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Cloisonné enamel box with wisteria design

Maker unknown
Japanese, late 19th or early 20th century
Enamel, metal wire, brass

Our Object of the Month for May is this small but beautiful Japanese cloisonné box with a design of blossoming wisteria. It fits into the palm of the hand and may have been designed to hold tobacco or sweets. The delicate wisteria design showcases the skill of Meiji-period cloisonné artists. Cloisonné enamel is made by attaching thin metal wires to a metal base and applying coloured enamels in between the wires to make the design.

Side view of box with wisteria

The greatest cloisonné artists were able to sculpt the metal wires into different shapes and widths. Some even developed techniques to create enamel designs with the wires removed. The result was highly colourful and finely detailed cloisonné wares. Common cloisonné objects included large decorative vases and small boxes like our Object of the Month.

Ancient tombs as they are seen today in Osaka, including the tomb of Emperor Nintoku (the largest in the image). The Japan Times,

Large cloisonné vase with design of wisteria and lilies, 1892, Peabody Essex Museum

Flowers are often used as a design on Japanese decorative objects and artworks. Different flowers usually have a specific meaning and link to Japanese literature, poetry, or culture. Wisteria were a symbol of Spring as well as of nobility because traditionally commoners were not allowed to wear the colour purple. Along with the cherry blossom-viewing (hanami) tradition there also developed a tradition of viewing wisteria when it was in full bloom.

One of the most famous kabuki theater dances ‘Fuji Musume’ or ‘Wisteria Maiden’ celebrated wisteria - they were also a symbol of love. Written in 1826, the dance tells the story of a painting of a maiden wearing wisteria which comes to life to seek the love of a man. It is danced by a performer wearing an elaborate kimono with a hat or hairstyle including wisteria, against the backdrop of a wisteria tree. Kabuki plays and dances were very popular during the Edo period (1615 - 1868). They acted as a news reel or gossip column for the big cities as they were often based on real-life stories and featured the latest fashions and current topics. Kabuki actors became very famous and people would buy woodblock prints of them to decorate their homes.

The actor Seki Sanjuro II playing the role of the Wisteria Maiden, 1826, woodblock print by Utagawa Kunisada I

The Edo period also saw a rise in demand for the cloisonné technique. Chinese cloisonné was always admired in Japan. In the 16th century it became more widely produced and used. Samurai warriors ordered sword fittings decorated in cloisonné enamel from the Hirata School founded in the 17th century.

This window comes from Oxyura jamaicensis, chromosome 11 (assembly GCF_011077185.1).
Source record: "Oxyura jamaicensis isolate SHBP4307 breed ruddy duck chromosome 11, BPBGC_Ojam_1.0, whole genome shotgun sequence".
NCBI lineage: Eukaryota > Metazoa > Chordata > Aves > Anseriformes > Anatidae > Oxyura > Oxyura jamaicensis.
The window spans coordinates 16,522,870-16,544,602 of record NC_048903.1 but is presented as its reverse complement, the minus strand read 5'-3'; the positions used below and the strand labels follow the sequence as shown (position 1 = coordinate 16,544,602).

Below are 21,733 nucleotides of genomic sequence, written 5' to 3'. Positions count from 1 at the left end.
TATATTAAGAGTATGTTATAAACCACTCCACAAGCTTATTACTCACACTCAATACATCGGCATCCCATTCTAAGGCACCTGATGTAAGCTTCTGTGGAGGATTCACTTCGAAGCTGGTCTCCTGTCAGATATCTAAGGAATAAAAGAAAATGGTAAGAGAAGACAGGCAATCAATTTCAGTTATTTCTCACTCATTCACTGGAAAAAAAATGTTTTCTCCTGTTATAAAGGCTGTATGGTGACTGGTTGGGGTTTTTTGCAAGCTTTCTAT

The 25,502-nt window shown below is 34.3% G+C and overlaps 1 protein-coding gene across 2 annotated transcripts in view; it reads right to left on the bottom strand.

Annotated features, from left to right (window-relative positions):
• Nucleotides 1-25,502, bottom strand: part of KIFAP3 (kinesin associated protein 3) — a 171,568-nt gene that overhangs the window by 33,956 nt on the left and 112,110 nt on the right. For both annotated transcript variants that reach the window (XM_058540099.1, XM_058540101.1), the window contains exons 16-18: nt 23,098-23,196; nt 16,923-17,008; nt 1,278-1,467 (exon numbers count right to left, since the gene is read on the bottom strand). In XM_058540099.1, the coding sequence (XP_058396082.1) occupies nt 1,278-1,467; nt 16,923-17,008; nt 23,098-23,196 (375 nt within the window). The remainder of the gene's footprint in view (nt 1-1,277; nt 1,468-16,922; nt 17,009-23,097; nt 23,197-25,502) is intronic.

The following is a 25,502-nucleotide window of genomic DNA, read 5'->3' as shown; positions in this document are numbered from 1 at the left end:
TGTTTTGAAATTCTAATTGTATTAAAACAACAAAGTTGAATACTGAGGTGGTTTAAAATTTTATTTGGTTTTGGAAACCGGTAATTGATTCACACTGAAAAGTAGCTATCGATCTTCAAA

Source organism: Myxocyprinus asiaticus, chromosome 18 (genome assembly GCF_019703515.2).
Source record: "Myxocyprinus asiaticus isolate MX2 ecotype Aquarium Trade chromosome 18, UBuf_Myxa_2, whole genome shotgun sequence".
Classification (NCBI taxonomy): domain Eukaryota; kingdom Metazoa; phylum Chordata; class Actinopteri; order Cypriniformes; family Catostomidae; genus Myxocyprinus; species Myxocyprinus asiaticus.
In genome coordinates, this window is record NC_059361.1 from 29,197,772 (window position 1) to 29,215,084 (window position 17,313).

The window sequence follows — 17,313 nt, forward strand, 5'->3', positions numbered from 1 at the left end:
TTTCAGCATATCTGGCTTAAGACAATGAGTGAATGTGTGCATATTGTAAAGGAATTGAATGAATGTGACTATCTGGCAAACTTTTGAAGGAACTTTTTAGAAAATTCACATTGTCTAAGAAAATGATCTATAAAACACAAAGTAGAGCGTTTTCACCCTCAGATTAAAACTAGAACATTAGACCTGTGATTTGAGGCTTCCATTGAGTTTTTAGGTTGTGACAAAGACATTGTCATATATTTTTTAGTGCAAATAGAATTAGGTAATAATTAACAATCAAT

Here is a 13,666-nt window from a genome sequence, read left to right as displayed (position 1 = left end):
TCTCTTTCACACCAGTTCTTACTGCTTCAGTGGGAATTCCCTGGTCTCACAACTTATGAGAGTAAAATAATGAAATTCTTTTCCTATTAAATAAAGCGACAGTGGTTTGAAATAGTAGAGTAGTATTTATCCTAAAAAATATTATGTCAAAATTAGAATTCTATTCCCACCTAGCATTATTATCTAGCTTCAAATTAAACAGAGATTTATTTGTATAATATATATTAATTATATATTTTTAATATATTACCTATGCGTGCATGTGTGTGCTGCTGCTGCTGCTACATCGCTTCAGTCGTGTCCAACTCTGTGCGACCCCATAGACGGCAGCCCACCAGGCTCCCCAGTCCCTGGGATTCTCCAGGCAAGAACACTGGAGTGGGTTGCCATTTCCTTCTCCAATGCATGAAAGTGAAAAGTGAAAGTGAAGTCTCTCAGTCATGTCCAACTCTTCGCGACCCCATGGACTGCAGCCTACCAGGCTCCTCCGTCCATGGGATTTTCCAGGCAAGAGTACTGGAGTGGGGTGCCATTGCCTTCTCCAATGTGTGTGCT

The technique became particularly popular in the early 19th century - the story goes that a samurai called Kaji Tsunekichi (1803 - 1883) took apart a piece of Chinese cloisonné enamel he had bought to see how it was made, and recreated it himself. Samurai warriors at the time were having to find ways to supplement their income because the Edo period was the first prolonged period of peace in hundreds of years. There were no battles or wars for the samurai to fight in so whilst they were still receiving a basic salary from the government they were out of work and needed to find other things to do. Kaji Tsunekichi became confident enough to take on pupils who passed down the cloisonné techniques through generations.

Photograph of a cloisonné workshop, 1902, National Gallery of Victoria, Melbourne, The Dr Robert Wilson Collection.

In the 1830s the first three-dimensional objects were created. The first cloisonné wares were more crudely made. By the late 19th century cloisonné had become a fine art with workshops producing very high quality decorative wares. The Meiji period (1868 - 1912) and the ‘opening’ of Japan to trade with the West brought with it new technologies and Japanese cloisonné was showcased at international exhibitions. It became a very popular export item for Western buyers. Other than wares produced for the Imperial family to give as gifts, most cloisonné wares were made for export abroad and were sold for very high prices.

Tobacco jar and stand with butterflies, cloisonné enamel, made by Namikawa Yasuyuki (1845 - 1927), Ashmolean Museum, accession number EA1995.151

There are a number of beautiful Meiji-period cloisonné wares in Denys Eyre Bower’s collection. Denys initially was able to afford to collect Edo period artworks during the 40s and 50s because they were not very popular on the art market. However, they became more sought-after and expensive over the years. As Denys started to run low on funds, he began to only be able to afford Meiji-period objects. They were considered to be less desirable because they were made after Japan’s ‘opening’ to trade and interaction with the West. Today however Meiji wares are admired for their high quality, innovation, and imaginative designs.

This object is just one of the many objects that form part of Denys Eyre Bower’s five impressive collections which include Ancient Egyptian, Japanese, Buddhist, Stuart and Jacobite, and Books. For more information on these objects, review our Object of the Month series, visit the Historic House and Collections or contact our Curator, Naomi Collick by email or by calling 01892 870347.

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